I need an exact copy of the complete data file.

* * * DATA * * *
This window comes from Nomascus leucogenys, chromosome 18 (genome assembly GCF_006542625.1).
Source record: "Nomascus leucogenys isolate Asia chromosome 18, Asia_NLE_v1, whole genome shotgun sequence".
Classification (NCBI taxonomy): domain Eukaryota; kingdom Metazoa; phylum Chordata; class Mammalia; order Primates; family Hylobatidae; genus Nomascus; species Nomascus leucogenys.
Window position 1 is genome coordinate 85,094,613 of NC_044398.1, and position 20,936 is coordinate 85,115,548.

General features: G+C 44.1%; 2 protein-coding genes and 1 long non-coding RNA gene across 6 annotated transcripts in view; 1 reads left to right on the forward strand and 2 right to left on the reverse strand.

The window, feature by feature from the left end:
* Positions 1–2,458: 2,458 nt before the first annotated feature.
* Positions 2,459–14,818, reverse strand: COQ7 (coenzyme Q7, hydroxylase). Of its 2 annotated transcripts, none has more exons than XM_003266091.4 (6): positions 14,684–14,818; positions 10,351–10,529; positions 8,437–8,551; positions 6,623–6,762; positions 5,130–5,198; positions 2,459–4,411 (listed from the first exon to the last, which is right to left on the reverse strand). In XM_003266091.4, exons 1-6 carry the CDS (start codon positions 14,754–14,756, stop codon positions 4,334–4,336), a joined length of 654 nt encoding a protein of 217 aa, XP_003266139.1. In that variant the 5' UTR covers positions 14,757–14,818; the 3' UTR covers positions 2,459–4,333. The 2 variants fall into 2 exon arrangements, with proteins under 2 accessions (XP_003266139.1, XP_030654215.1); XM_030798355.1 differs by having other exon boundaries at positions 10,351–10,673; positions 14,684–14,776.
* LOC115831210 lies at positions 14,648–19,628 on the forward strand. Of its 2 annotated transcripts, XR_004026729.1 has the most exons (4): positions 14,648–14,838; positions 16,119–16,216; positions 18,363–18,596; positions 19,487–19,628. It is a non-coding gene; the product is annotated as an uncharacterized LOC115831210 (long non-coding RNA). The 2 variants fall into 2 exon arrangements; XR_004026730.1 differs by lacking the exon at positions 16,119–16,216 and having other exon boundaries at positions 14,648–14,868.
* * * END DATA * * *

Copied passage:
This window comes from Nomascus leucogenys, chromosome 18 (genome assembly GCF_006542625.1).
Source record: "Nomascus leucogenys isolate Asia chromosome 18, Asia_NLE_v1, whole genome shotgun sequence".
Classification (NCBI taxonomy): domain Eukaryota; kingdom Metazoa; phylum Chordata; class Mammalia; order Primates; family Hylobatidae; genus Nomascus; species Nomascus leucogenys.
Window position 1 is genome coordinate 85,094,613 of NC_044398.1, and position 20,936 is coordinate 85,115,548.

General features: G+C 44.1%; 2 protein-coding genes and 1 long non-coding RNA gene across 6 annotated transcripts in view; 1 reads left to right on the forward strand and 2 right to left on the reverse strand.

The window, feature by feature from the left end:
* Positions 1–2,458: 2,458 nt before the first annotated feature.
* Positions 2,459–14,818, reverse strand: COQ7 (coenzyme Q7, hydroxylase). Of its 2 annotated transcripts, none has more exons than XM_003266091.4 (6): positions 14,684–14,818; positions 10,351–10,529; positions 8,437–8,551; positions 6,623–6,762; positions 5,130–5,198; positions 2,459–4,411 (listed from the first exon to the last, which is right to left on the reverse strand). In XM_003266091.4, exons 1-6 carry the CDS (start codon positions 14,754–14,756, stop codon positions 4,334–4,336), a joined length of 654 nt encoding a protein of 217 aa, XP_003266139.1. In that variant the 5' UTR covers positions 14,757–14,818; the 3' UTR covers positions 2,459–4,333. The 2 variants fall into 2 exon arrangements, with proteins under 2 accessions (XP_003266139.1, XP_030654215.1); XM_030798355.1 differs by having other exon boundaries at positions 10,351–10,673; positions 14,684–14,776.
* LOC115831210 lies at positions 14,648–19,628 on the forward strand. Of its 2 annotated transcripts, XR_004026729.1 has the most exons (4): positions 14,648–14,838; positions 16,119–16,216; positions 18,363–18,596; positions 19,487–19,628. It is a non-coding gene; the product is annotated as an uncharacterized LOC115831210 (long non-coding RNA). The 2 variants fall into 2 exon arrangements; XR_004026730.1 differs by lacking the exon at positions 16,119–16,216 and having other exon boundaries at positions 14,648–14,868.